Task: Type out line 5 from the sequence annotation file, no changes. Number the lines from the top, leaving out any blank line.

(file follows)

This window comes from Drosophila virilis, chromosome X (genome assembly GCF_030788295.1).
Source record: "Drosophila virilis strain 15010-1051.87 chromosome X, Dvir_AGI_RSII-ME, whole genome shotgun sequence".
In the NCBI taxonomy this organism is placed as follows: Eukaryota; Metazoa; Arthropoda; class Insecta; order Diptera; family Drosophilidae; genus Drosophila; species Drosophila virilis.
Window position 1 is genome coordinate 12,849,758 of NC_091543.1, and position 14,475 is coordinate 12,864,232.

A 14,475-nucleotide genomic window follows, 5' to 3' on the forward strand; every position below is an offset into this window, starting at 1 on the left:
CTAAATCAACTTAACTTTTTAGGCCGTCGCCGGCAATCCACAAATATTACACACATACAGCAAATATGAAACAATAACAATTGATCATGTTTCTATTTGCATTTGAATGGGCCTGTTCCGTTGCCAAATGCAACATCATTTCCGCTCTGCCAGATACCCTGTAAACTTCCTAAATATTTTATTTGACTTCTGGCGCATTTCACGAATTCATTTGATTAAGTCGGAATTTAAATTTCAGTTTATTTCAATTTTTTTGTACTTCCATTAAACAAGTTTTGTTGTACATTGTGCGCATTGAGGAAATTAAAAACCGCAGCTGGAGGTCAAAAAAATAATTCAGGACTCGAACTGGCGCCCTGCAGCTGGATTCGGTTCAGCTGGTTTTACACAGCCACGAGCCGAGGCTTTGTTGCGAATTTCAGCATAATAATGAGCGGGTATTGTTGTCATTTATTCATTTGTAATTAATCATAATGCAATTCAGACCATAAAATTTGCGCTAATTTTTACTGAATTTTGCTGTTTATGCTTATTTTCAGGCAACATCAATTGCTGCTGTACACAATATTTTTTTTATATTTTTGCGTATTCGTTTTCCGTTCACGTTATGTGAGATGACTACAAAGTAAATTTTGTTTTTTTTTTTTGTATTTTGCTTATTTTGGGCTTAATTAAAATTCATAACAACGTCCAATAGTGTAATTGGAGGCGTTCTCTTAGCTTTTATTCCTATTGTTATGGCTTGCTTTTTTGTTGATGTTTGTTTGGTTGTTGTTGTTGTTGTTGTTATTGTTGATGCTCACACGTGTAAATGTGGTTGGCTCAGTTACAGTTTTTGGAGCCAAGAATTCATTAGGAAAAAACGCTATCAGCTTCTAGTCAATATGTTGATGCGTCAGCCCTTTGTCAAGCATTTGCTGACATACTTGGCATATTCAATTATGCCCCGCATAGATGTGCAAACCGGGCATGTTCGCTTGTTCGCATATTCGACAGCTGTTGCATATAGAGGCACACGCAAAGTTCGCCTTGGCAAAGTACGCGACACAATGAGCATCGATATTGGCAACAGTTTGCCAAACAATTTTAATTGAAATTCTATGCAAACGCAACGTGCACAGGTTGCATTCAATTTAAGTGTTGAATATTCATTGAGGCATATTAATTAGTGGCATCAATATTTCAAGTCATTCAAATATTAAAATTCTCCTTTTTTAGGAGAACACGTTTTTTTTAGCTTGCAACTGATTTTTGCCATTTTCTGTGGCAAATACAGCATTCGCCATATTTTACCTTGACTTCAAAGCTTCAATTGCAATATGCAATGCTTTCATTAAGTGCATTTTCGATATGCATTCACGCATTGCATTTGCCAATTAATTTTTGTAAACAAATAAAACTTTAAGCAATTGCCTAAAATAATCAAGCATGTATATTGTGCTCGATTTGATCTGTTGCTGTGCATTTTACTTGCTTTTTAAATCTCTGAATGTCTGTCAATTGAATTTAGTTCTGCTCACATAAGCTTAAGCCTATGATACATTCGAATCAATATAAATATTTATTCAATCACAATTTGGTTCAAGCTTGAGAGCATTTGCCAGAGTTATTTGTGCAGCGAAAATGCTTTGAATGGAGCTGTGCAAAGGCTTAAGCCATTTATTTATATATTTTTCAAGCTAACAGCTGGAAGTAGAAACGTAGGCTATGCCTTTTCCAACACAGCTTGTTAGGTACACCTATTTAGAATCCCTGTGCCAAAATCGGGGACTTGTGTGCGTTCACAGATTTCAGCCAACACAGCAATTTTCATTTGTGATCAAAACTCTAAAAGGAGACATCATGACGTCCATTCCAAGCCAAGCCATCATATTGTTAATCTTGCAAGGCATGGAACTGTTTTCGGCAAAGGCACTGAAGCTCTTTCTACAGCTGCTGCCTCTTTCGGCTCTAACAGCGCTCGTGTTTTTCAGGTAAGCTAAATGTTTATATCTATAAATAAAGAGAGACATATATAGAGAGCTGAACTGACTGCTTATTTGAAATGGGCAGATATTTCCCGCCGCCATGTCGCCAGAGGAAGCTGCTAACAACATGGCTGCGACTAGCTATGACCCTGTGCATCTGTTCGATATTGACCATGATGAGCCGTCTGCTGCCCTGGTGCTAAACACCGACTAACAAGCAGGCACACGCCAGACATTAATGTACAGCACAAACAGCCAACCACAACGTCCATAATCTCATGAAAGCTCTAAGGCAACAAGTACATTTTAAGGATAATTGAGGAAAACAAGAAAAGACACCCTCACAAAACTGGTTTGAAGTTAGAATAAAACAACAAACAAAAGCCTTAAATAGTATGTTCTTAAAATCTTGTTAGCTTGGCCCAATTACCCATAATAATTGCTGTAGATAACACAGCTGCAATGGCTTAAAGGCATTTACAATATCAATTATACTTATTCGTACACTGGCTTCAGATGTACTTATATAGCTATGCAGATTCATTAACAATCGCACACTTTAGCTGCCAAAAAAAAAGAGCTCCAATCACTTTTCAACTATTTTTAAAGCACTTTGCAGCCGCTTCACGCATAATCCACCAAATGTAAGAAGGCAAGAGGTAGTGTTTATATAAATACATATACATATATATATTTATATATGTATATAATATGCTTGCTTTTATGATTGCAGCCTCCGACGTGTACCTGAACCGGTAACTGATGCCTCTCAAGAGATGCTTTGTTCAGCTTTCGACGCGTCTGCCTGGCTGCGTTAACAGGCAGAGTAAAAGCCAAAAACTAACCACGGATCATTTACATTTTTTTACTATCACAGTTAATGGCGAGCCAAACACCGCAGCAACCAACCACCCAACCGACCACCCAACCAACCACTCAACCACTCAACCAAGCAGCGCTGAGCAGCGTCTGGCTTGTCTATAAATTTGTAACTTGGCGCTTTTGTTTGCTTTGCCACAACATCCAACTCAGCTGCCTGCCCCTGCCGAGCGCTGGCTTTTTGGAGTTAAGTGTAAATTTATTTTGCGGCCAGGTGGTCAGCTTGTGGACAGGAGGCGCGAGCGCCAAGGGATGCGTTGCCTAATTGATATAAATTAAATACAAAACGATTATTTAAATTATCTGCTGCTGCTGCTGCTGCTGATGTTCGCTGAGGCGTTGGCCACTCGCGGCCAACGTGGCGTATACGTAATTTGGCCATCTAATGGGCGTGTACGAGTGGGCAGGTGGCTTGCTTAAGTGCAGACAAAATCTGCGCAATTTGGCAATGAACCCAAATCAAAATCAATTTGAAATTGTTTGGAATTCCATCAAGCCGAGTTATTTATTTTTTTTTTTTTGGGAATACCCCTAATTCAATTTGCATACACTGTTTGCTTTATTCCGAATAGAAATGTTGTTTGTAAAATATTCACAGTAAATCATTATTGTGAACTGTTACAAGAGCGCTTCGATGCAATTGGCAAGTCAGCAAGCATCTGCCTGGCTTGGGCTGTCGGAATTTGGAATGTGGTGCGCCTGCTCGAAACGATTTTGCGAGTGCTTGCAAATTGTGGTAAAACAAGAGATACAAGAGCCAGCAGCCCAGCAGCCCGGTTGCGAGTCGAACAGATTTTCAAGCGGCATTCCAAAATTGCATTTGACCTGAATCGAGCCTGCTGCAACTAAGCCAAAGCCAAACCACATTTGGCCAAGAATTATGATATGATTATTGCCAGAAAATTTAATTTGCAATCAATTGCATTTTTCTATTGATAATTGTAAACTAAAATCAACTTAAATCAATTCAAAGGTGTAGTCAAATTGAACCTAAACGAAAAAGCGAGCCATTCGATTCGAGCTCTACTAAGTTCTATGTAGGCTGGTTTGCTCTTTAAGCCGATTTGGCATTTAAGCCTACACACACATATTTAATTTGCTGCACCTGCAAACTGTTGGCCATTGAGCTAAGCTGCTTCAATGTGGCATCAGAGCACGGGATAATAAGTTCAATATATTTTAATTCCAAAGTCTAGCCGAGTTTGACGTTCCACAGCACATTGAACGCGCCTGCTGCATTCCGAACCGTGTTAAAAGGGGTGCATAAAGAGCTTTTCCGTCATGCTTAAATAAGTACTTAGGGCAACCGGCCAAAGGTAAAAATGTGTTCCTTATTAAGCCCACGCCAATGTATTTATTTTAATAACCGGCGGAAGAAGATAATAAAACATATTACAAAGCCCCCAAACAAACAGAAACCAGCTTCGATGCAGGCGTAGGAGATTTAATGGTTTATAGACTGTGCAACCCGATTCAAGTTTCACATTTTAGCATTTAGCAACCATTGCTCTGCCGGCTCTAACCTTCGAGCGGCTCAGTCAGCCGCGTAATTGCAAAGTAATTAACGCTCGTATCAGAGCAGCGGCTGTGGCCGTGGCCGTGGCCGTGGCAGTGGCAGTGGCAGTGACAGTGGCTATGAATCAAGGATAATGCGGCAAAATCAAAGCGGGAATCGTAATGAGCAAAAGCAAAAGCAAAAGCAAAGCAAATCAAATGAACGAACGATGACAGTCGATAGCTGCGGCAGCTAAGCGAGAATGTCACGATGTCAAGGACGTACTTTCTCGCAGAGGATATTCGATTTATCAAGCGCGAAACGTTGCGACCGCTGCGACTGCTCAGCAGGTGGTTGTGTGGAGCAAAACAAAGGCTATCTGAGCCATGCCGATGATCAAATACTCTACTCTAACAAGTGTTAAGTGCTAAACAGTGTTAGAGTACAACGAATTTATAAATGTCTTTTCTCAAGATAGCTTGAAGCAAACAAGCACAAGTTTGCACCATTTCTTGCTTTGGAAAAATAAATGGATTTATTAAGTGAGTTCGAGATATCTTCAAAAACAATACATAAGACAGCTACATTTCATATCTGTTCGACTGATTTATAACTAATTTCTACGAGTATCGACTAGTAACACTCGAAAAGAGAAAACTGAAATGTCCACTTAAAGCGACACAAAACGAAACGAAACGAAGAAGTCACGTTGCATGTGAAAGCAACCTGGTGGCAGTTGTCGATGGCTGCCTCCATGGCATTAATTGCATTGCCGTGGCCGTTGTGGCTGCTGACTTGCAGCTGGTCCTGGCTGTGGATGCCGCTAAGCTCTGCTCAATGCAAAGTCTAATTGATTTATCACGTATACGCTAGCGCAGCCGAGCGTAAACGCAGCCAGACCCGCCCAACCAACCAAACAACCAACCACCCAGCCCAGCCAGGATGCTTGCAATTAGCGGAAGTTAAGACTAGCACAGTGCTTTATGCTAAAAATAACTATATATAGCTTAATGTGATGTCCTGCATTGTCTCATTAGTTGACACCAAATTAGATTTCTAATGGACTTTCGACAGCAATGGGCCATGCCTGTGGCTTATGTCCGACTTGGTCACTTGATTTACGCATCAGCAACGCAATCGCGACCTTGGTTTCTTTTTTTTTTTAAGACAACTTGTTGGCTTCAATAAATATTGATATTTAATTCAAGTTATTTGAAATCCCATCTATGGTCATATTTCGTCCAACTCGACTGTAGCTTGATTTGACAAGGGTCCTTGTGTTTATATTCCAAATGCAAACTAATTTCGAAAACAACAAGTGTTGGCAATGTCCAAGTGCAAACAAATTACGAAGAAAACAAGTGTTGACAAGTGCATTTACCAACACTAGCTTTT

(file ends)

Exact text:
A 14,475-nucleotide genomic window follows, 5' to 3' on the forward strand; every position below is an offset into this window, starting at 1 on the left: